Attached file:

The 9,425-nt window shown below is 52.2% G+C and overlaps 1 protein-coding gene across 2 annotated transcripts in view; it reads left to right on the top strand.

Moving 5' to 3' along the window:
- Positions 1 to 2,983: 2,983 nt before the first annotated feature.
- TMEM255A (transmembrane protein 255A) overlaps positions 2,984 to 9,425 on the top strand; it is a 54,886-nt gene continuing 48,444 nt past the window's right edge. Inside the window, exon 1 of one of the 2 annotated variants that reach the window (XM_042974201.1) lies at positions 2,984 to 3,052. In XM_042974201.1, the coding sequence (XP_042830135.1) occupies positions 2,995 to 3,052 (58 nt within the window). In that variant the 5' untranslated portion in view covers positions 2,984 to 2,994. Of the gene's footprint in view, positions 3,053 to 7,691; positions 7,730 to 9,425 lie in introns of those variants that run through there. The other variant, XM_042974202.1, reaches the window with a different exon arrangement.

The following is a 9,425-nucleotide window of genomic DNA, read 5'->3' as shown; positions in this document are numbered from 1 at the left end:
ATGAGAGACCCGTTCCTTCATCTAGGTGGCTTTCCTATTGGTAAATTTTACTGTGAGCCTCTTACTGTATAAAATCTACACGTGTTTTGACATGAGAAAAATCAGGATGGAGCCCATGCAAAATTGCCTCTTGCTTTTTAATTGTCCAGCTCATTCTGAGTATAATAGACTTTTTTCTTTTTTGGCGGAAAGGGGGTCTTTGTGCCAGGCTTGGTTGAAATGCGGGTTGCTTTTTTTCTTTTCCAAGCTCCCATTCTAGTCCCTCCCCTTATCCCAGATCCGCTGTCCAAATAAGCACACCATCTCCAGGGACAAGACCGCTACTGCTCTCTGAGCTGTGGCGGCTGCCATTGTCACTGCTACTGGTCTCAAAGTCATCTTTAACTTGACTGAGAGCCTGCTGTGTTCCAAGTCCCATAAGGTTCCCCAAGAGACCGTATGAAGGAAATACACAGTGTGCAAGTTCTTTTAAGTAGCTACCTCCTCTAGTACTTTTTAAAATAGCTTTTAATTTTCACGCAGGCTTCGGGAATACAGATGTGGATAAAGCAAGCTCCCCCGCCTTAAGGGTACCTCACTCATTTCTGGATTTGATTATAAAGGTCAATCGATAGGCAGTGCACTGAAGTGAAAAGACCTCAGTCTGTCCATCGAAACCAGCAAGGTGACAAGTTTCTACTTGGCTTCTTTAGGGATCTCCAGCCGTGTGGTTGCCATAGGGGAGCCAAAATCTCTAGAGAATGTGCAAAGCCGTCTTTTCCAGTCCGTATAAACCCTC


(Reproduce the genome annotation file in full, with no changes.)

The 9,425-nt window shown below is 52.2% G+C and overlaps 1 protein-coding gene across 2 annotated transcripts in view; it reads left to right on the top strand.

Moving 5' to 3' along the window:
- Positions 1 to 2,983: 2,983 nt before the first annotated feature.
- TMEM255A (transmembrane protein 255A) overlaps positions 2,984 to 9,425 on the top strand; it is a 54,886-nt gene continuing 48,444 nt past the window's right edge. Inside the window, exon 1 of one of the 2 annotated variants that reach the window (XM_042974201.1) lies at positions 2,984 to 3,052. In XM_042974201.1, the coding sequence (XP_042830135.1) occupies positions 2,995 to 3,052 (58 nt within the window). In that variant the 5' untranslated portion in view covers positions 2,984 to 2,994. Of the gene's footprint in view, positions 3,053 to 7,691; positions 7,730 to 9,425 lie in introns of those variants that run through there. The other variant, XM_042974202.1, reaches the window with a different exon arrangement.

The following is a 9,425-nucleotide window of genomic DNA, read 5'->3' as shown; positions in this document are numbered from 1 at the left end:
ATGAGAGACCCGTTCCTTCATCTAGGTGGCTTTCCTATTGGTAAATTTTACTGTGAGCCTCTTACTGTATAAAATCTACACGTGTTTTGACATGAGAAAAATCAGGATGGAGCCCATGCAAAATTGCCTCTTGCTTTTTAATTGTCCAGCTCATTCTGAGTATAATAGACTTTTTTCTTTTTTGGCGGAAAGGGGGTCTTTGTGCCAGGCTTGGTTGAAATGCGGGTTGCTTTTTTTCTTTTCCAAGCTCCCATTCTAGTCCCTCCCCTTATCCCAGATCCGCTGTCCAAATAAGCACACCATCTCCAGGGACAAGACCGCTACTGCTCTCTGAGCTGTGGCGGCTGCCATTGTCACTGCTACTGGTCTCAAAGTCATCTTTAACTTGACTGAGAGCCTGCTGTGTTCCAAGTCCCATAAGGTTCCCCAAGAGACCGTATGAAGGAAATACACAGTGTGCAAGTTCTTTTAAGTAGCTACCTCCTCTAGTACTTTTTAAAATAGCTTTTAATTTTCACGCAGGCTTCGGGAATACAGATGTGGATAAAGCAAGCTCCCCCGCCTTAAGGGTACCTCACTCATTTCTGGATTTGATTATAAAGGTCAATCGATAGGCAGTGCACTGAAGTGAAAAGACCTCAGTCTGTCCATCGAAACCAGCAAGGTGACAAGTTTCTACTTGGCTTCTTTAGGGATCTCCAGCCGTGTGGTTGCCATAGGGGAGCCAAAATCTCTAGAGAATGTGCAAAGCCGTCTTTTCCAGTCCGTATAAACCCTC